LTHs are defined as wallet addresses that have held Bitcoin for more than 155 days (which is about five months). Glassnode data shows that Bitcoin held longer than 155 days has a significantly lower probability of being spent than Bitcoin held for less than 155 days. Generally speaking, we can infer that LTHs are more experienced and make up a large segment of the “smart money” investors in Bitcoin.
For much of the last year, we have observed LTH consistently accumulate BTC in anticipation of higher prices later in the cycle. We can see on-chain that a percentage of LTH did sell off small amounts of their holdings last month, changing their behavior from net accumulation to net distribution. This change in activity usually happens in the middle of bull markets when price appreciation is expected and smart money sells into strength. This bull cycle has been somewhat different than last year’s bullish period during the fall and winter. Last year at this time we saw heavy distribution and incredible price growth in an extremely short amount of time. This week, LTH reverted back to accumulating coins. We know that when LTH begins to accumulate BTC, they are doing so because they expect higher prices later.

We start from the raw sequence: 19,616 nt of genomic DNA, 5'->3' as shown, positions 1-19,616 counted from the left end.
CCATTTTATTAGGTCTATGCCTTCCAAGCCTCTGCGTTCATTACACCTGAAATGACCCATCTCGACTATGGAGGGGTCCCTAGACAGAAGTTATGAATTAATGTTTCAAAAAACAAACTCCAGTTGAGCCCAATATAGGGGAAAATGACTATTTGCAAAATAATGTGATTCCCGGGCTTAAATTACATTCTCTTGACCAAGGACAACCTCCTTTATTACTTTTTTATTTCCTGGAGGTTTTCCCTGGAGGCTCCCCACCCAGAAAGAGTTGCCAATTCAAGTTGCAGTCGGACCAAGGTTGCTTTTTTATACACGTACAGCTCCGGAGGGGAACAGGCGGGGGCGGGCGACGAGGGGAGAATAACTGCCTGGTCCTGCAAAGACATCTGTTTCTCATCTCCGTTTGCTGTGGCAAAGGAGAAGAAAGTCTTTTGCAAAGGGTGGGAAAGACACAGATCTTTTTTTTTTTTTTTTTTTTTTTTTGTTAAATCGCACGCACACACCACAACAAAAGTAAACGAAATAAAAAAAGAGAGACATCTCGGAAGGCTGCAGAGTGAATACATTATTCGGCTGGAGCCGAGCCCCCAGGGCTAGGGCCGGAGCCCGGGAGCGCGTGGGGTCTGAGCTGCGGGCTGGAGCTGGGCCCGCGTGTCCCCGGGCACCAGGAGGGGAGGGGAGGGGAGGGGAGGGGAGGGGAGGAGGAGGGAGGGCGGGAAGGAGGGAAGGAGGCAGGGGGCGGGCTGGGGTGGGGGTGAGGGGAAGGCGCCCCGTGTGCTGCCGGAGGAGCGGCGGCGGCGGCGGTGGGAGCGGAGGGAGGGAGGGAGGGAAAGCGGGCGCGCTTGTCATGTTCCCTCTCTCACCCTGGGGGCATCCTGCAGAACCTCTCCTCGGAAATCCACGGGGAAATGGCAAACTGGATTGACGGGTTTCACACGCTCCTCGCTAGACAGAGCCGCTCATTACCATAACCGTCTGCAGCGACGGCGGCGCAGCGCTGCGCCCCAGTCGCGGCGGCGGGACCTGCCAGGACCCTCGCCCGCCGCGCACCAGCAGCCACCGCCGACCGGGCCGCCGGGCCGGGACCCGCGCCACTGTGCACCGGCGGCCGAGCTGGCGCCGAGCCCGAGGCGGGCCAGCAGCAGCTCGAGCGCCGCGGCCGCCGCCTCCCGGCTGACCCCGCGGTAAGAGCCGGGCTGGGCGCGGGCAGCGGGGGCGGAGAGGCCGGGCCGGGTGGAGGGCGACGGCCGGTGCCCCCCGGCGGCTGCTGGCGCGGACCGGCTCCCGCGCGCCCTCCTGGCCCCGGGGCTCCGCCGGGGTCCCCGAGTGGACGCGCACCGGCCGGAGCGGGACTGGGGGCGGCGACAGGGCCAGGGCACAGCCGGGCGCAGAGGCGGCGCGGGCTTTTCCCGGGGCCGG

Referring to the bull market in 2013 from the chart below, we can see that there are times when LTH has changed behavior mid-bull cycle.
Miners are HODLing
Miners are also continuing to collect (and mine) Bitcoin, there have not been any significant end-of-the-month transfers of Bitcoin from miner wallets to exchanges. This suggests that miners agree with the LTH that higher prices are expected later in the year.
Recent news concerning the US Federal Reserve’s stance on interest rates and economic stimulus has negatively impacted markets globally. Markets have seen sell-offs mid-week and cryptocurrency markets were not immune to the bearish sentiment that has permeated Twitter and social media. While these factors can create risk in the Bitcoin market in the short- and mid-terms, long-term BTC investors have weathered waves of fear, uncertainty, and doubt over the years.
Illiquid Coins Continue to Grow
A supply shock continues to form in the Bitcoin Network. A BTC supply shock is an event that changes the supply of Bitcoins that are available for purchase, resulting in unexpected price movement. If we assume that BTC demand stays the same or grows during a supply shock, then we can infer that a negative supply shock will cause the price of BTC to spike upward. One thing to consider when trying to understand why BTC has illiquidity is that large amounts of BTC are lost on a regular basis due to human error. Lost private keys, passwords, and other mistakes continually add to the illiquid supply, even though most of the illiquid supply is likely being held by LTH in cold storage for undetermined periods of time available highly liquid and liquid supply of Bitcoin for new buyers to purchase has reduced by 700,000+ Bitcoins over the last 18 months and nears a four-year low in December 2021. In other words, 77% of the total circulating supply of Bitcoins is illiquid, a figure that is rapidly growing. With the demand for Bitcoin staying at least unchanged, the continued reduction in supply is expected to lead to price appreciation over the coming three to six months.